Hot Air Fan

Yes, the name seems a strange contradiction, but this is a fan to keep you cool, but its powered by a hot air engine! This model is a very accurate scle model of the Lake Breeze Model A built about 1900. I saw a real one of these go at an auction once for $2,500 much to expensive for me to even consider. So when I saw Paul Jacobs with this kit at the NAMES show a couple years ago I instantly bought the kit.

Paul has done a very nice job on this kit. The casting are good aluminum castings. All the material is included, even a bunch of 1-72 bolts. The plans are excellent. The only item that I had trouble with was the base casing. It tapers just enough to make holding it to turn the underside tricky. I finally did it at a friends shop on a nice Buck 6-jaw chuck. This was large enough to swallow the upper part of the base and got just enough hold on the rim.

The kit requires both machining and sheet metal work. The fuel tank is a copper shel. Paul suggest spinning it, but I hammer formed it over a wood form. There is quite a lot of wire work, all bent and silver soldered. A couple jigs are detailed for bending the wire.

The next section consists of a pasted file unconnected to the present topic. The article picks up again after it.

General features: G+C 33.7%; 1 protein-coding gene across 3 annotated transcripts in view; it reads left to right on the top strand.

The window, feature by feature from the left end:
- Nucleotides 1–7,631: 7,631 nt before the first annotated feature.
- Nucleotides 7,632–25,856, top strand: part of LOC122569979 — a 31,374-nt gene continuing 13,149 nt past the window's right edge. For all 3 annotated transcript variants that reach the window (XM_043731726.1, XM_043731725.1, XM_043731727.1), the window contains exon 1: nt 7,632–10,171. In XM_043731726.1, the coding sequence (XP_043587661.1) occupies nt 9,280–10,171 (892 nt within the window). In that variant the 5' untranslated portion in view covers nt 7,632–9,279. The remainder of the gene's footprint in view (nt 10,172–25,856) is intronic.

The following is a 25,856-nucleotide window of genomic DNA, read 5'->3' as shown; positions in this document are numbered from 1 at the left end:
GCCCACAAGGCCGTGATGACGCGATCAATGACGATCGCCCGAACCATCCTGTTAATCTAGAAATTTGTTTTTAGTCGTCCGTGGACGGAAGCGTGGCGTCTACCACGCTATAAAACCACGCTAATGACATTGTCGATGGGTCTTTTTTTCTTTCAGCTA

This is a fussy engine to get running. Its a tough balance between tight enough to not leak and loose enough to run. Mine ran, but just barely, when I finsihed it. I took it to the next NAMES show and Paul loosend up all the bearings, to the point I thought was sloppy loose, but it now runs fine. I've now run it several hours at shows and it gets better all the time.

Paul also supplies a Model B kit, which has the heat source as a lamp, with a glass chimney so you could read by the lamp, while getting cool. He detailed this version in and article in MODELTEC magazine.

This is a great project, but I would not suggest it for a first project. It does require some tricky work.

For information on the kit contact

Paul Jacobs
1745 Glastonberry
TOledo OH 43613